Matthew Mason, the gay son of Mylinda Mason, one of the co-organizers of a Straight Pride event planned for later this month in Modesto, California, is speaking out against his homophobic mother.
Last month, flyers for the event began circulating around town encouraging residents to “Join us to celebrate heterosexuality, masculinity, femininity, babies–born and unborn–western civilization, our wonderful country, Christianity–Celebrate Life!”
Now, Mason says he will speak before the City Council this Wednesday in hopes of getting the event shut down.
Mason worries the hate rally will incite violence after members from the local chapter of the Proud Boys, the domestic terrorist group responsible for the 2017 hate rally in Charlottesville that resulted in a car being driven into a crowd of counter-protestors, killing a woman and injuring several others, said they planned to attend.
The event’s other co-founder, Don Grundmann, has a long history of promoting hate, founding several antigay groups, including the National Straight Pride Coalition and Citizens Against Perversion.
In an interview last month, Grundmann told reporters, “We’re going to change the cultural tide and make it, such things as gender fluidity and transgender, we’re going to associate them with what they are: sick and evil ideas.”
“We don’t want hate in Modesto,” 28-year-old Mason, who was adopted as a baby and came out when he was 19 but became estranged from his mother a few years ago, says. “I am making sure Modesto is not a place for hate speech.”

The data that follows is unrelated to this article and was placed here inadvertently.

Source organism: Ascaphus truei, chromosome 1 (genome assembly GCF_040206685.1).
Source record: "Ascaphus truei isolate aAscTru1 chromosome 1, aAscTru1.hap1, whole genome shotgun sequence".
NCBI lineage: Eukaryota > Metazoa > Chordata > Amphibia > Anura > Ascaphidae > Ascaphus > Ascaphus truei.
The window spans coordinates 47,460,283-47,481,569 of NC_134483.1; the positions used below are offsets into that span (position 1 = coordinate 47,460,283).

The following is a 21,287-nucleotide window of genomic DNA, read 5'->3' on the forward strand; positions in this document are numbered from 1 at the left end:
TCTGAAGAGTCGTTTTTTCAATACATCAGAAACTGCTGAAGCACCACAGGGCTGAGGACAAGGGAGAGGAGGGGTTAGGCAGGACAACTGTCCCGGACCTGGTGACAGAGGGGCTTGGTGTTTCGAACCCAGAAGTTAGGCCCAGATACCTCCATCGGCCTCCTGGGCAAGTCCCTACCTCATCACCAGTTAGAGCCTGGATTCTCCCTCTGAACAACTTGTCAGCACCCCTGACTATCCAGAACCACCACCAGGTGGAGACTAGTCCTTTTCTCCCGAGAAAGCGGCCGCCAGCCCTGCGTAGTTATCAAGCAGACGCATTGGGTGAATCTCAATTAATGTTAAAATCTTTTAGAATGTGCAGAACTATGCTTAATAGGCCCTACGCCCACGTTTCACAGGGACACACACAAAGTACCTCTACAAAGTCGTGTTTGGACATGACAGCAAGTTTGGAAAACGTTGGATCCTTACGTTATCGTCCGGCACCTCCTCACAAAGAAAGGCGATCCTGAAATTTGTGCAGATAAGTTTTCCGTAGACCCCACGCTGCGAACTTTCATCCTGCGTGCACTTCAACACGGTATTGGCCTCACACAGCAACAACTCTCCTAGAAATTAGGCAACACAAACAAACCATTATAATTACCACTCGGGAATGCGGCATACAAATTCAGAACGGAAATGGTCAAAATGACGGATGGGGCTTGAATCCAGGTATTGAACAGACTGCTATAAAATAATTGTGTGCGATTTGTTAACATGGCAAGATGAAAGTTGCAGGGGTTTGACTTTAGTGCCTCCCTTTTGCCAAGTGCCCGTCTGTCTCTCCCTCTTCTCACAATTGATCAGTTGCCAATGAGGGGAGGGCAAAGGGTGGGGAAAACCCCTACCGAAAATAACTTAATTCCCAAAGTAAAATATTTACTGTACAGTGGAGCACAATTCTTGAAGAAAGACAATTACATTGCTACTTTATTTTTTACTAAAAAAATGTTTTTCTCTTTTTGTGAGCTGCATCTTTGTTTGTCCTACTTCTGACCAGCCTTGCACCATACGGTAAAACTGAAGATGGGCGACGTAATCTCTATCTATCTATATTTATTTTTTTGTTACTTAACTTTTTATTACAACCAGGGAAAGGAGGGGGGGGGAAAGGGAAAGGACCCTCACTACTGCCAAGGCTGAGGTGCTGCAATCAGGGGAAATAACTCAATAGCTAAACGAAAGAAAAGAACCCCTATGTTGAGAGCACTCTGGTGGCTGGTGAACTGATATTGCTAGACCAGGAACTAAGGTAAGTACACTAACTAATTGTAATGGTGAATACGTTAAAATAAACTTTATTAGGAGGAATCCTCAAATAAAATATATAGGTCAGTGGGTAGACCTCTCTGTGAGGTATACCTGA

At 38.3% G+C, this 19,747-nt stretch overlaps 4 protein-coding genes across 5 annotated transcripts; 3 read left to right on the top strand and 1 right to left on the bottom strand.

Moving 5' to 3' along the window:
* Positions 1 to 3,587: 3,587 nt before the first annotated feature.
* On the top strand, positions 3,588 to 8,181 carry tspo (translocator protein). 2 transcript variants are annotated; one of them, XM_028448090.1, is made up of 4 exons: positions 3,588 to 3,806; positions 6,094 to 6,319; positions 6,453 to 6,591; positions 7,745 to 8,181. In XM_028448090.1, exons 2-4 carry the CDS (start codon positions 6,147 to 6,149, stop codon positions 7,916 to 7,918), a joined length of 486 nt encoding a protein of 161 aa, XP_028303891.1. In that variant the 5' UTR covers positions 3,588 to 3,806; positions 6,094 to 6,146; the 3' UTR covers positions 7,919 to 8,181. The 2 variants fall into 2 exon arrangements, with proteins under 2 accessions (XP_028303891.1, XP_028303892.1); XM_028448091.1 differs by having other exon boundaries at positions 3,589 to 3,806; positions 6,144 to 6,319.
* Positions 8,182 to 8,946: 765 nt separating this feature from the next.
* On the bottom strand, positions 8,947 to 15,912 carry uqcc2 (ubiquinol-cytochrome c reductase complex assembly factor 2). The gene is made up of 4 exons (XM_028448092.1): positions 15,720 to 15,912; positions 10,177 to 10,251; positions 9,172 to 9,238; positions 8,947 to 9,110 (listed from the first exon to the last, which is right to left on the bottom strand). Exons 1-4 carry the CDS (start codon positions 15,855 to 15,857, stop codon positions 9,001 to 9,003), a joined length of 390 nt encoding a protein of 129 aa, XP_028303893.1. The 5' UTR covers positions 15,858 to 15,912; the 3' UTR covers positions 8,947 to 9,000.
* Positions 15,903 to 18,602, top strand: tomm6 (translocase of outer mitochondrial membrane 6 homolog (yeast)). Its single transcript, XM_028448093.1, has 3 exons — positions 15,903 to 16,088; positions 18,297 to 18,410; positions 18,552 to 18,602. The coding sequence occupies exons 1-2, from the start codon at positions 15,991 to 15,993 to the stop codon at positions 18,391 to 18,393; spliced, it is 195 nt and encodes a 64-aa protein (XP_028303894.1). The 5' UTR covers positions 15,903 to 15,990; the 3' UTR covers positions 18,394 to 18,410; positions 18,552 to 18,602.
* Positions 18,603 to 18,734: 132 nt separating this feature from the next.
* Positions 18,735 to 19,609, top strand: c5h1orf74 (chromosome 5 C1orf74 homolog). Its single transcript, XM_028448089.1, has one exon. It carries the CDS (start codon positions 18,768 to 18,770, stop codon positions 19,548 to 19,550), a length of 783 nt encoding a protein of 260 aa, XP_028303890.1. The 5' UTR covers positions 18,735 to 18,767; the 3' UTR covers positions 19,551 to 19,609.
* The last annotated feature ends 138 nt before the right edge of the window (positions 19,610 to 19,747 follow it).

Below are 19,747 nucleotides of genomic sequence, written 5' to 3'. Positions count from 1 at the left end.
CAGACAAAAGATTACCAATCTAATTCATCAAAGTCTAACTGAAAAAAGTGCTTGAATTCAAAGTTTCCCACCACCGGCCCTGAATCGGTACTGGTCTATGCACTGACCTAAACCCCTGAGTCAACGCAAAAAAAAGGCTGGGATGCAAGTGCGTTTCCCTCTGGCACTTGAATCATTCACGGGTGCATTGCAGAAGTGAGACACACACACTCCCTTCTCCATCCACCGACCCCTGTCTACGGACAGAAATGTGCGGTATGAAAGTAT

Mason is also helping to organize a candlelight vigil before the Wednesday’s council meeting to protest the straight pride event.
Meanwhile, his mom denies being in tolerant and simply says she has an “opposing view” from her estranged son.
The “intolerance does not come from our side,” Mylinda Mason insists. “We are not happy they are going to try to shut down our side and deny us peaceable assembly. It’s obvious we have two opposing views. It’s the other side that wants the opposing view shut down. It’s not our side.”
Matthew Mason says that if the event happens, he doubts it will attract many people, despite organizers saying they expect at least 500 attendees.
“I’m fully expecting they will have a small, pitiful turnout,” he says. “They are a fringe group.”
Meanwhile, his mom says she still loves her son despite their obvious differences.
“I would say it’s heartbreaking,” she says of their fractured relationship. “Any parent feels this way.”
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